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Migrate your Node app to our new API client

June 4, 2021 - Doug in NodeJS

We recently launched a new TypeScript NodeJS API client that replaces the NodeJS SDK. The NodeJS SDK is not going anywhere - so you can keep using it - but no new features will be added to the SDK. All new features will now be added to the Client API.

Now, as we add new features, you might want to reduce the number of dependencies in your codebase and remove the NodeJS SDK - migrating to the new API Client. We've prepared a migration guide to help you along the path.

Share a video migration

The changes are quite simple. Let's walk through how I migrated the share.a.video application to the apiclient:

The share.a.video application uses a livestream to share a recorded video. This lets all the viewers watch the video at the same time.

In this application, the Node backend does a search of the livestreams in my account. First I added the SDK, and then I did a search for all livestreams:

//apivideo
const apiVideo = require('@api.video/nodejs-sdk');

<snip>

	//get data on both movies:
	const client = new apiVideo.Client({ apiKey: apiVideoKey });
	let allLiveStreams = client.lives.search();

To migrate this to the new API client, I only have to change these three lines:

  • Update the library I am going to use
  • change the apiVideo.Client to apiVideoClient, and place the parameters in brackets
  • lives to liveStreams
  • search() to list()
const apiVideoClient = require('@api.video/nodejs-client');

<snip>

	//get data on both movies:
	const client = new apiVideoClient({ apiKey: apiVideoKey });
	let allLiveStreams = client.liveStreams.list();

That's it. The code now runs on the new API client!

resume a video

resume.a.video finds a user's last session with a video, and then begins playback at the last second viewed by that user. (just like when you restart a Netflix or YouTube video, it knows where you left off).

In resume.a.video the Node SDK was not querying analytics or sessions properly, so I used raw API calls:

  • Authenticate my apiToken
  • Receive all sessions for the user
  • get the latest session data for the user for the most recent time,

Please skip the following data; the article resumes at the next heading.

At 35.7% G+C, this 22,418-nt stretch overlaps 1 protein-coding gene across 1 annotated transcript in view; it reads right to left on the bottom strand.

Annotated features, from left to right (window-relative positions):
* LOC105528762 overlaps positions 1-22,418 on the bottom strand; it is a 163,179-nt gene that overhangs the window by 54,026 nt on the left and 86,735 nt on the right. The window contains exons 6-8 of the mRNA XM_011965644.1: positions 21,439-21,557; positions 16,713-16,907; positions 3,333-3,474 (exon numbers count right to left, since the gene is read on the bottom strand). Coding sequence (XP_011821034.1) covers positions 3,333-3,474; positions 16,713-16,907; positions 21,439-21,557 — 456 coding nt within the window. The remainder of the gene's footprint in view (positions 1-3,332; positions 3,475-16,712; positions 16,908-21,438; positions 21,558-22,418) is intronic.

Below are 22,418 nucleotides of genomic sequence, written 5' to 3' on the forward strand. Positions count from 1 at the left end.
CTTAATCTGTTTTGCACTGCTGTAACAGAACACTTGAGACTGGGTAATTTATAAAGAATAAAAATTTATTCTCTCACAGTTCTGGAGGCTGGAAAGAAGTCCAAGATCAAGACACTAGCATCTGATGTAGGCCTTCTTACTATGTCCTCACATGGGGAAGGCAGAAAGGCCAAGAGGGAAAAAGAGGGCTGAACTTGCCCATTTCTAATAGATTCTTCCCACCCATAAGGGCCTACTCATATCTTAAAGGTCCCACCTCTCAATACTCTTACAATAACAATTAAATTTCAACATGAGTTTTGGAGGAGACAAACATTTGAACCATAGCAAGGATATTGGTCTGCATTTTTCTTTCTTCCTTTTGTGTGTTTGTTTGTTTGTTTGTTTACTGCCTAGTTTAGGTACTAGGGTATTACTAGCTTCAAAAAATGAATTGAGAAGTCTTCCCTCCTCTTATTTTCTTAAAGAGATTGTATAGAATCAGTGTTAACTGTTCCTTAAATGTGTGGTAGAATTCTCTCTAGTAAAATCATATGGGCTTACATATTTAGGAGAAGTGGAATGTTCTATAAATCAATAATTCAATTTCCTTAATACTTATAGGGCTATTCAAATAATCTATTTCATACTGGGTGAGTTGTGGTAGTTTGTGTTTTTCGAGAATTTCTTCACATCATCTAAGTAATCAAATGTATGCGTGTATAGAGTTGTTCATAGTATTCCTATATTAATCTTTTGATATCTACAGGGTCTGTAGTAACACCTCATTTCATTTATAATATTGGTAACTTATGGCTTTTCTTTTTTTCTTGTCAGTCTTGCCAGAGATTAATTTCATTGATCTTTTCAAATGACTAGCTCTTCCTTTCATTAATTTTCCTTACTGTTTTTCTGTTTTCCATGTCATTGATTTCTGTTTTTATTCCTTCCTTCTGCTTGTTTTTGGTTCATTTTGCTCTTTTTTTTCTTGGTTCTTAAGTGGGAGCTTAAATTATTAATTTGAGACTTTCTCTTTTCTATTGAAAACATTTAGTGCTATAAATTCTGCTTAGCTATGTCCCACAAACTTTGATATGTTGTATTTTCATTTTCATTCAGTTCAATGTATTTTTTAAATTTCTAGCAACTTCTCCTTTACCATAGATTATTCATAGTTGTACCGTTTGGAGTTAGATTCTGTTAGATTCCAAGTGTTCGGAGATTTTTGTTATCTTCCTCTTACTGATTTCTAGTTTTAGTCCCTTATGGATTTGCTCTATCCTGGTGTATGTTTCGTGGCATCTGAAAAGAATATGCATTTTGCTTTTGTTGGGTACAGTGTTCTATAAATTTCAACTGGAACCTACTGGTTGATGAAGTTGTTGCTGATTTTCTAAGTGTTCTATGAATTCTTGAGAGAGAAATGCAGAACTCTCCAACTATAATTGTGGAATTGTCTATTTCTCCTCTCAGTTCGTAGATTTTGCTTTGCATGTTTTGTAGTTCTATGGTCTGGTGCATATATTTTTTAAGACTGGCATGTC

With the Node API Client, this is now all possible with the client, and no more raw API calls.

When the user submits their username and the video they'd like to watch, we provide the Node server with the videoId and userName. We make a request to the rawStatistics.listVideoSessions endpoint, asking for just one session.

If there are sessions, we grab the number of sessions, but if there are no sessions for that user, we know we can commence the video playback at time=0.

//first we'll get the session data for the video and the metadata userName
	var params = { videoId, metadata, currentPage, pageSize};
	console.log("params",params)
	const client = new apiVideoClient({apiKey: apiVideoKey});
	const result = client.rawStatistics.listVideoSessions(params);
	
	result.then(function(videos) {
	//	console.log("Allsessions that match", videos);
		const numberSessions = videos.pagination.itemsTotal;
		console.log("number of results: ", numberSessions);

		if(numberSessions >0){
			<we'll get the last session>
		}else{
			var videoUrl = 'https://embed.api.video/vod/'+videoId+'?metadata[userName]='+userName+'#autoplay';
						return res.render('video', {videoUrl});

		}	

The user has sessions with the video

In the case that the user has watched this video, we'll be in the if(numberSessions >0) conditional. We want to know how many sessions the user has had and collect the last one (which will have the last watched moment of the video).

So, we make a second request to the same endpoint to get the most recent session for this user and this video and collect the sessionId.

if(numberSessions >0){
			currentPage = numberSessions;
			const lastSessionParams = { videoId, metadata, currentPage, pageSize};
			console.log("lastSessionParams", lastSessionParams);
			const lastSessionResult = client.rawStatistics.listVideoSessions(lastSessionParams);
			lastSessionResult.then(function(lastSession) {
				console.log("lastSesson: ", lastSession);
				//this is the last session
				var sessionId =  lastSession.data[0].session.sessionId;

With the sessionId, we can then call the client.rawStatistics.listSessionEvents(sessionParams). Each event has the time recorded in the video when the event happened. We retrieve this time value (in seconds) and append that to the video url with the #t url attribute.

				sessionData.then( function(lastSessionData) {
					//this is the session data
					console.log("session events", lastSessionData);
					var numberOfEvents = lastSessionData.pagination.itemsTotal;
					console.log("sessionevents", numberOfEvents);
					var lastTimeRecorded  = lastSessionData.data[numberOfEvents -1].at;
					console.log("lastTimeRecorded", lastTimeRecorded);

					var videoUrl = 'https://embed.api.video/vod/'+videoId+'?metadata[userName]='+userName+'#autoplay;t='+lastTimeRecorded;
						return res.render('video', {videoUrl});


				});

This tells the player to begin video playback at the time the last session ended, completing the task that resume.a.video was built to do. With many fewer lines of code, the new NODE api client has simplified the application, and it runs faster.

Migrate your app

Our new Node API client is where all new api.video features will appear, as we have deprecated the Node SDK. As this post shows, the migration from the older SDK to the API client is easy and relatively painless, so you can keep your application on our latest code base with minimal refactoring.

Doug

Developer Evangelist

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